“I think people could breath a sigh of relief knowing it’s going to be capped at something, ” added Troy Schneider, also a UT student. “That would really help a lot of people.”

Moneer Kheireddine, USF student body president, said a problem is that the payment schedule is organized so that students must pay for the entire semester just as it begins. “Instead of having to pay off loans at the beginning of the semester, they can space it out and as they accumulate their finances through the semester, they can pay that off as opposed to having to pay off loans.”

“I’ve lived most of my business career with the wolf at the door,” said Kostas Stoilas, entrepreneur-in-residence with Tampa Bay Wave, referring to the loans he continues to pay back, years after earning his MBA at UT.

“You try to keep that wolf at bay by keeping your expenses down,” he says, referring to the $40,000 in debt he incurred in school, and how that affects his monthly bottom line as heads a commercial real estate company.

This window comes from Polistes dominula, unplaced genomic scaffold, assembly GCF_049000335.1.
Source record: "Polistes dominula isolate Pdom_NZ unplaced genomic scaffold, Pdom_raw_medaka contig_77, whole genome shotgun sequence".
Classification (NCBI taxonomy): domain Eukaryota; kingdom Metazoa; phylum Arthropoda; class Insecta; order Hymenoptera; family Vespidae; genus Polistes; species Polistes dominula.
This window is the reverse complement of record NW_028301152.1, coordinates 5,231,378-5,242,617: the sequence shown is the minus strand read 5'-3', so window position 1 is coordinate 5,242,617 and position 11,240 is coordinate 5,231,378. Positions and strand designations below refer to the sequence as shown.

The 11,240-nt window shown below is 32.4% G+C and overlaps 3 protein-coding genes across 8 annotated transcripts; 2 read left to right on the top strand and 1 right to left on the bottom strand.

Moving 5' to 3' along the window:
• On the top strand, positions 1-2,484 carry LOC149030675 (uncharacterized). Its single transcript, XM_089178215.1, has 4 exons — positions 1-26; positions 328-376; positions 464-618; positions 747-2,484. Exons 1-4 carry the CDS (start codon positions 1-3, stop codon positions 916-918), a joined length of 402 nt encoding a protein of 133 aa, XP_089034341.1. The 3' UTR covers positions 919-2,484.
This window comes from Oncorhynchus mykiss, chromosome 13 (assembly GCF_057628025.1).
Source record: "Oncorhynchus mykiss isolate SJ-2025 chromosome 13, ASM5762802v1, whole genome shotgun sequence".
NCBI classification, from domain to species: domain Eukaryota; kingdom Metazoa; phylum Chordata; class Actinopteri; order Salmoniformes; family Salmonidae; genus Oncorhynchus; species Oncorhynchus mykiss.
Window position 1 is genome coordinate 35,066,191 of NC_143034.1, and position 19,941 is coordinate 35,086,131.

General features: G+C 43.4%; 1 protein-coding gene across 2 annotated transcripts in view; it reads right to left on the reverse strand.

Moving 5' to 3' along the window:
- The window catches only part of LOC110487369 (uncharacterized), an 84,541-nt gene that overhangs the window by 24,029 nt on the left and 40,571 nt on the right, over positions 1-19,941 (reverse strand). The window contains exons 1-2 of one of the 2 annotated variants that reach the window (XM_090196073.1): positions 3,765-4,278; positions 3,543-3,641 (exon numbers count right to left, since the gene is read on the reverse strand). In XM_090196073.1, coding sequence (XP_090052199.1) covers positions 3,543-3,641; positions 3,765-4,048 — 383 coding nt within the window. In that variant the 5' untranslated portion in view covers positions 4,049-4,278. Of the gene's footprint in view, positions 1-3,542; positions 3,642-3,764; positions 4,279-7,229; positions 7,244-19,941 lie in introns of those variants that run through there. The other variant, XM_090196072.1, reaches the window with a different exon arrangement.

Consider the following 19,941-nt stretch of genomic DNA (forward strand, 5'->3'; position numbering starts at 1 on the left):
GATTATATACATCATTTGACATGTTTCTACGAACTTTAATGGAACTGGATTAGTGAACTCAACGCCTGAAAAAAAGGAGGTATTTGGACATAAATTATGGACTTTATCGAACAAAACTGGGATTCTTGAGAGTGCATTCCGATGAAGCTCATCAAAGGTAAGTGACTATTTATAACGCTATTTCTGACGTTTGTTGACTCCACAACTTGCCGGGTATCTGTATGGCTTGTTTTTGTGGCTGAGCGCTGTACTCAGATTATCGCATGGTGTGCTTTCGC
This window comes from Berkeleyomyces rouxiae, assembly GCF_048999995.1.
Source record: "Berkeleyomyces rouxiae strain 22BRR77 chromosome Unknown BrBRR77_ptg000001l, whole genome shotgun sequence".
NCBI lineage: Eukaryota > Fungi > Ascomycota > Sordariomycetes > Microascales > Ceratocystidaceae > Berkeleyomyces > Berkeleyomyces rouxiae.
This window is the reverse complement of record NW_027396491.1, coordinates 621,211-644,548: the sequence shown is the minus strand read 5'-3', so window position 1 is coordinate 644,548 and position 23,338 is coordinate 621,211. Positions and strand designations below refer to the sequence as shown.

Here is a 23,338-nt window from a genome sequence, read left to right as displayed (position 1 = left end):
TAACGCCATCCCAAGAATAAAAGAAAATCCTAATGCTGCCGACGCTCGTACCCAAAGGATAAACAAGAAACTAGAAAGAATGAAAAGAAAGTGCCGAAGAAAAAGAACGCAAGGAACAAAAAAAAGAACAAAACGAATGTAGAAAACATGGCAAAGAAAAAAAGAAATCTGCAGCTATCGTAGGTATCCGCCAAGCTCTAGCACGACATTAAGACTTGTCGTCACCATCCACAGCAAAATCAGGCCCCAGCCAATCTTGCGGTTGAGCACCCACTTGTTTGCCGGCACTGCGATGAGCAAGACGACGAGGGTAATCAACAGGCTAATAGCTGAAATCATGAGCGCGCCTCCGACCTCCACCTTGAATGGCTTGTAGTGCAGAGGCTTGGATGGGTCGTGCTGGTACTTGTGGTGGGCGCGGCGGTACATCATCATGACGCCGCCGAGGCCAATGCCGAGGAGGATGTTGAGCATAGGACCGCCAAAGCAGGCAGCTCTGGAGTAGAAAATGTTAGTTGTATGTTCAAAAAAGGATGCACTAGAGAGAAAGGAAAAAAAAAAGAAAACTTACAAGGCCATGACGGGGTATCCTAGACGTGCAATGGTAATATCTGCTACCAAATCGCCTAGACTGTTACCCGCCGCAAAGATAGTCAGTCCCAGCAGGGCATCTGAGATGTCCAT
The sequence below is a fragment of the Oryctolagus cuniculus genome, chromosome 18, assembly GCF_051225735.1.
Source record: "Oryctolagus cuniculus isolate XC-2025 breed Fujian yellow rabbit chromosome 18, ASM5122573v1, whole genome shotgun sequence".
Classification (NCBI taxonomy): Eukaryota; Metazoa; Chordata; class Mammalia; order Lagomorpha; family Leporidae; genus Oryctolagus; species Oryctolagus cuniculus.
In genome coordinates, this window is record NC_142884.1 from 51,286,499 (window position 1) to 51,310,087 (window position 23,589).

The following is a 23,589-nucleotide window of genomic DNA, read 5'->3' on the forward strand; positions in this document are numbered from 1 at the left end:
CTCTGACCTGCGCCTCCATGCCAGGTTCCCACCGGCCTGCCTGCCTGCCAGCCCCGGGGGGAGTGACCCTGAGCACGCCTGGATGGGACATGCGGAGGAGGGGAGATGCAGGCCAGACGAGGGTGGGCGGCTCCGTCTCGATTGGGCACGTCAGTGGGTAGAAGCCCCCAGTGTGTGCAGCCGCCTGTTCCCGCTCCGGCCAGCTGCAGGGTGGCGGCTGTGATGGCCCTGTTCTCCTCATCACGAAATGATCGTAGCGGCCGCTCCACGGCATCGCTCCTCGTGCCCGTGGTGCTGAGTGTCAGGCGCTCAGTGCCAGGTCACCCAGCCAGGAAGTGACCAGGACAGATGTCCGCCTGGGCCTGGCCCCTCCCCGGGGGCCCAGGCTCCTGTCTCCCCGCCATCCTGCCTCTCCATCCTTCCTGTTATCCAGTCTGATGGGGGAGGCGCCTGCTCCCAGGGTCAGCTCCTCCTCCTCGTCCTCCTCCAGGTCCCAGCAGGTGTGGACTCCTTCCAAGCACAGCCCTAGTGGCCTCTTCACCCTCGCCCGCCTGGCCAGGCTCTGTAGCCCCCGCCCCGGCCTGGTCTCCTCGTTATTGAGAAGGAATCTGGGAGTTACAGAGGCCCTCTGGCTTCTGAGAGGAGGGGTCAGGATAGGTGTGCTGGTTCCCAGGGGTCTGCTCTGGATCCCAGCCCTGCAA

Sroczynsk says she aspires to go to a top-tier law school like Georgetown. But she worries that if she can’t afford to payback the loans after graduation, it could diminish her zeal for even pursuing such a career.

“I don’t want to have to compromise my career or my passion…just because I can’t afford my loans, or because the minimal payment is too high.”

Castor jokingly asked the students who gave their thumbs up to her proposals if they were ready to lobby the state Legislature, but Kheireddine said he’s already scheduled to travel to Tallahassee three times next month and would gladly advocate on her behalf.

Castor said debt relief for students is rarely discussed in Congress these days, which is why she’s hoping to build a coalition in the House of Representatives to push for her bills.

“The bulk of the year it’s been a fight over healthcare,” she said. “I hope they’re going to talk to state legislators, business leaders and anyone else.”